It’s moving away from a sales mentality and more towards inbound marketing because you need to be able to attract people voluntarily, and in a way that provides value from the experience, and I think the ability to do so is going to be one of the main things that separate the average from the successful recruiters.


TR: Do you think artificial intelligence will improve candidate sourcing tools?

HL: Yes, and I don’t think anyone can say any differently. Manual sourcing is probably coming to the end of its phase, and that’s really why the future of recruitment will be more of an attraction thing, because sourcing all about human beings interrogating systems for information.

There is no reason why you couldn’t get a bot to do that more efficiently; if you’re looking in a database of 30 million people then it’s not difficult to see why getting a bot to do it makes more sense because they can execute that search perfectly.


TR: What are the other innovations you see with candidate sourcing?

HL: We look at searching and sourcing as one of the things that will be automated but we have to remember that it goes both ways. People probably only think about how the likes of AI affects how recruiters search for candidates, but I can see candidates also starting to use bots to do their searches because it’s highly repetitive, and there is a lot of noise at those first stages of engagement, so I think that candidate focused bots will start appearing as an evolutionary response to the market.

I’ve already seen instances of candidates building scripts that identify jobs and send the first application in, and I think that this will begin to catch on to the point that we will have bot-to-bot conversations as the first point of contact between recruiters and candidates.


TR: Workshape operates within the niche skill set of developers.  Do you think that recruiting in these niche areas has gotten harder for businesses? If so, why?

HL: I think it’s primarily because of demand; you can argue that there is not a single company out there who is not trying to become a software company and that’s creating a huge demand for the technical skills and digital literacy necessary to enable companies to do that.

So not only is the demand very high, but the barriers to entry for these types of roles are pretty high because there is a period of time and amount of experience necessary before you can say you’re a developer. As a result, there’s an absolute constraint on the number of developers compared to the number of jobs.

I think this problem is confounded by the fact that, a lot of the time, the people doing the recruiting don’t know exactly what they’re hiring for and are making decisions that aren’t based on a position of knowledge or market understanding or are using an assessment method that isn’t aligned to the job function.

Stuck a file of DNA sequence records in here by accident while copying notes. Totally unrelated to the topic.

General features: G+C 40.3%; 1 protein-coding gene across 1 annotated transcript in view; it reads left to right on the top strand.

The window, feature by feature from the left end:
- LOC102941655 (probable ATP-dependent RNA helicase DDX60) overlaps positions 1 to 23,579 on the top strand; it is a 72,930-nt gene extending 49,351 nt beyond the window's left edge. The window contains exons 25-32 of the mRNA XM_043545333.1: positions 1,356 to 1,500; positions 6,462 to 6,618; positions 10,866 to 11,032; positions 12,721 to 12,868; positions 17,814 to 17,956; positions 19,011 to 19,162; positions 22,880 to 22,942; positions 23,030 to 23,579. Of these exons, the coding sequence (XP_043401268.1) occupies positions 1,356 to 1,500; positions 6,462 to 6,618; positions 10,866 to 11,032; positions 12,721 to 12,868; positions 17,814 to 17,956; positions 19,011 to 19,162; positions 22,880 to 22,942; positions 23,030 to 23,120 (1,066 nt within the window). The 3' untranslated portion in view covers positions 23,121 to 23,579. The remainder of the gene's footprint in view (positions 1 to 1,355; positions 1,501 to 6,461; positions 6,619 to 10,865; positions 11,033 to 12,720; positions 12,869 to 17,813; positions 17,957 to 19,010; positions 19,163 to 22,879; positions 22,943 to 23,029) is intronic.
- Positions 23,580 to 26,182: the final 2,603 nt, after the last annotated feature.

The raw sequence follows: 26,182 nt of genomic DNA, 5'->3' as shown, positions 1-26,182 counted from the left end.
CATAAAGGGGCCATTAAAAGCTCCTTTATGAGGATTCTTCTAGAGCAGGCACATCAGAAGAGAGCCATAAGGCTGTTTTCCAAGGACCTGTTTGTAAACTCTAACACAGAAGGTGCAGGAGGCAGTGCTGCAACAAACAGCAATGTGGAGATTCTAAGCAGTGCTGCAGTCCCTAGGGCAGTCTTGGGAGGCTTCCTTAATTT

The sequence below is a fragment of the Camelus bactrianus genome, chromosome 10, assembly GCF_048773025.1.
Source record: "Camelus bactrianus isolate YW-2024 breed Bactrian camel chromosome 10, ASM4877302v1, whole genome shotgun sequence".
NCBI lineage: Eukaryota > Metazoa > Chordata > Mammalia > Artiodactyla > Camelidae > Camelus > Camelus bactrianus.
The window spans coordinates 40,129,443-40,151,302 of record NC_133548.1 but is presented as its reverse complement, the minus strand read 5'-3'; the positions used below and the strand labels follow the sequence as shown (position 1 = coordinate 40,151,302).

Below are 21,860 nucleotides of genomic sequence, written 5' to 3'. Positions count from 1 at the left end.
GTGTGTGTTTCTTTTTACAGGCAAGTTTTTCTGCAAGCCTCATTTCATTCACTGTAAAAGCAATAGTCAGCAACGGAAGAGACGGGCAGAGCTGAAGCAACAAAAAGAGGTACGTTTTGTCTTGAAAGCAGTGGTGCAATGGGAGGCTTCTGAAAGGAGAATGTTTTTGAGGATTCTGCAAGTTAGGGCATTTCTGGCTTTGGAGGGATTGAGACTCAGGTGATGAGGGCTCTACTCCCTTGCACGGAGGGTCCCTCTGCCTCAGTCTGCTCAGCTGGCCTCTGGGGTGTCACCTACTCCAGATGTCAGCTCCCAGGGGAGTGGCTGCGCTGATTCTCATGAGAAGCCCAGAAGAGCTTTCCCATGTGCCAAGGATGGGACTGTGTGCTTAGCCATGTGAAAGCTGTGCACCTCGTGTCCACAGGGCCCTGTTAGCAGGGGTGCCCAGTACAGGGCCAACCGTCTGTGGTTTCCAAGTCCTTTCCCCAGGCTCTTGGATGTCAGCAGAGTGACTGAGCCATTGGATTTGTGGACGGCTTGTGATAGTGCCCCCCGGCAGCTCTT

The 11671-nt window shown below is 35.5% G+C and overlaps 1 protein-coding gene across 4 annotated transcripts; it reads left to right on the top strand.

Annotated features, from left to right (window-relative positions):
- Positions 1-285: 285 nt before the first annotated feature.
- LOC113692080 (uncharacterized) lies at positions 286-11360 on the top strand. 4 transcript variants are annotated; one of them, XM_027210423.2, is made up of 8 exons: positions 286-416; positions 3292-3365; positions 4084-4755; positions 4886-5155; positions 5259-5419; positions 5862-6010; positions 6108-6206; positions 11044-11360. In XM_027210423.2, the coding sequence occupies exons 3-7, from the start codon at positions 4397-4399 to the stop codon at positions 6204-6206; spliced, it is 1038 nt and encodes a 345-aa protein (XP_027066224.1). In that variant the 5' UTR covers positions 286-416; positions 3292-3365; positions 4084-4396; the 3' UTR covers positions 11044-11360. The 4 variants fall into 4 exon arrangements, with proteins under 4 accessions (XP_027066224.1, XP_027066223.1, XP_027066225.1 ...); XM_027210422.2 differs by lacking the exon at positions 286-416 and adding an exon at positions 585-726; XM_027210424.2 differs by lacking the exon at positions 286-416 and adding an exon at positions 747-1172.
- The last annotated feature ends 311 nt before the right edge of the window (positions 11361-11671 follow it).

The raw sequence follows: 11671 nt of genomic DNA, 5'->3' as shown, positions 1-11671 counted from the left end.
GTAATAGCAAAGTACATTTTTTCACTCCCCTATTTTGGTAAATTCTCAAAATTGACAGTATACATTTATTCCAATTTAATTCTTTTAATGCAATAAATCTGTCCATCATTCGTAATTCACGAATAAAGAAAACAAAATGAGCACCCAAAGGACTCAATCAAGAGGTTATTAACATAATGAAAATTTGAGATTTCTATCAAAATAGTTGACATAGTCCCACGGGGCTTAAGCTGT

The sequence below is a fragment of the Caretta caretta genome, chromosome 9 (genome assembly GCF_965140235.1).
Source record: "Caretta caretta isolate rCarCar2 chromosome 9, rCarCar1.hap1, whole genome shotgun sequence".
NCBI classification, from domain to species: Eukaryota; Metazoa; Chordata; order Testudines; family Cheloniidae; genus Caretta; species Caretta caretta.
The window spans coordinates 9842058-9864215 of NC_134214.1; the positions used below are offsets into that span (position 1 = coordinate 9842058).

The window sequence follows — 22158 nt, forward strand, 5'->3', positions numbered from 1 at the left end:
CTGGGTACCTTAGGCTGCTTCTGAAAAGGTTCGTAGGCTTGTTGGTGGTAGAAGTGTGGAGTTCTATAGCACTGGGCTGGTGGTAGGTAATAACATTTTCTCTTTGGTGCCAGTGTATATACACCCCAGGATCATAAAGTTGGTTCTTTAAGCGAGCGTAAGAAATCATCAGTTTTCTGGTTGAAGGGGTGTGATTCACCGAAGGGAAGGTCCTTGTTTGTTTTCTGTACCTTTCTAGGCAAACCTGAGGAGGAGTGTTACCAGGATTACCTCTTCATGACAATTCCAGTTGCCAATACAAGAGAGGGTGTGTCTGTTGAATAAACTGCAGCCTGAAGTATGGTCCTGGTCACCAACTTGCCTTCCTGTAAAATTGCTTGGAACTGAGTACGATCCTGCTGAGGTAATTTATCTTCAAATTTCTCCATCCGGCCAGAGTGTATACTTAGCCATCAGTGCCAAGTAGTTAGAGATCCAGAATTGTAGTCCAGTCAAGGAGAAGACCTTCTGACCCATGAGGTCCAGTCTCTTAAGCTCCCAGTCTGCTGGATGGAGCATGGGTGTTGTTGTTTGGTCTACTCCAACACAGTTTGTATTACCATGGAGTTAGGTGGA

There’s also a trend towards pedigree hiring, when candidates get the job because they have worked at a previous company with a big name. I think these things compound into a recruitment crisis and makes it even harder to recruit developers.


TR: Do you think that, in these niche markets, specialist recruiters and agencies will thrive and drive more value for clients?

HL: No question; when you’re working a specific market vertical you build up a strong network of talent and that’s where your value lies for the people you are hiring and hiring for.

Those agents will compete to be the key person in their industry and there will probably be a fight to be that top recruiter because they will have locked up the clients and candidates who will all want to work with them first because of their network.


TR: What do you think about the recruitment industry today? Has it changed over the last few years and if so, how?

HL: The industry gets a lot of stick and, in many respects, I understand why because everyone has had a bad candidate experience, but I think the perception is changing. I think the industry has gotten more diverse in terms of the types of recruiters who are out there, and they are now being seen more as the people who can educate businesses and candidates.

On the agency side specifically, I am seeing businesses committed to working ethically and, whilst this might not be the most profitable way to operate, they are making their candidate experience a priority and I think in the long-term people will want to work with these agencies as a result.

From an in-house perspective I think the role itself is being elevated and is moving away from an administrative role or a subset of HR, and more into a role in its own right where recruitment-type people are stepping into the position.

Both of these changes point towards a higher commitment for the quality of work from recruiters across the board and encourage me that the industry’s perception will continue to change. 


TR: What are some of the challenges you are worried about in the future?

HL: This is difficult, because there are a number of recruiters; you have agents operating as a third-party, in-house recruiters, and now an RPO model.

The changes in recruitment are going to affect these different parts of the industry differently, and so what is a challenge for one aspect might be a very positive thing for another.